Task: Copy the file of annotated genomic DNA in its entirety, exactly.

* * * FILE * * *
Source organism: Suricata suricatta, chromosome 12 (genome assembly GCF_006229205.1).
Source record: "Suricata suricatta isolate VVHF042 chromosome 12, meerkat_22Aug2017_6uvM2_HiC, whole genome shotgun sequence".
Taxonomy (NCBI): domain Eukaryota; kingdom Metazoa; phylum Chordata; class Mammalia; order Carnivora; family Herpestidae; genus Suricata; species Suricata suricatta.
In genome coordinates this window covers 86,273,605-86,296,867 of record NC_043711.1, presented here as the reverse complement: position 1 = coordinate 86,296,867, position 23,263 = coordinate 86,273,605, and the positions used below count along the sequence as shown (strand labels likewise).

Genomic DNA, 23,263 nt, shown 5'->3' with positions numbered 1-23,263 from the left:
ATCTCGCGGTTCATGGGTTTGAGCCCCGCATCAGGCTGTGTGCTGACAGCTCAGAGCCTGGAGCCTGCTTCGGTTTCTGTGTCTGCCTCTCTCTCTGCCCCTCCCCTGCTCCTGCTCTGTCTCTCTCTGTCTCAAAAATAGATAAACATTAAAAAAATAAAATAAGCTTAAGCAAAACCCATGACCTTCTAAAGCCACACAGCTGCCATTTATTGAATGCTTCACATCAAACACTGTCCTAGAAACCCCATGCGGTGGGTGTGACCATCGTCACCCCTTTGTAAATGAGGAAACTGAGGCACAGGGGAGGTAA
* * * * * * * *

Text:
Source organism: Suricata suricatta, chromosome 12 (genome assembly GCF_006229205.1).
Source record: "Suricata suricatta isolate VVHF042 chromosome 12, meerkat_22Aug2017_6uvM2_HiC, whole genome shotgun sequence".
Taxonomy (NCBI): domain Eukaryota; kingdom Metazoa; phylum Chordata; class Mammalia; order Carnivora; family Herpestidae; genus Suricata; species Suricata suricatta.
In genome coordinates this window covers 86,273,605-86,296,867 of record NC_043711.1, presented here as the reverse complement: position 1 = coordinate 86,296,867, position 23,263 = coordinate 86,273,605, and the positions used below count along the sequence as shown (strand labels likewise).

Genomic DNA, 23,263 nt, shown 5'->3' with positions numbered 1-23,263 from the left:
ATCTCGCGGTTCATGGGTTTGAGCCCCGCATCAGGCTGTGTGCTGACAGCTCAGAGCCTGGAGCCTGCTTCGGTTTCTGTGTCTGCCTCTCTCTCTGCCCCTCCCCTGCTCCTGCTCTGTCTCTCTCTGTCTCAAAAATAGATAAACATTAAAAAAATAAAATAAGCTTAAGCAAAACCCATGACCTTCTAAAGCCACACAGCTGCCATTTATTGAATGCTTCACATCAAACACTGTCCTAGAAACCCCATGCGGTGGGTGTGACCATCGTCACCCCTTTGTAAATGAGGAAACTGAGGCACAGGGGAGGTAA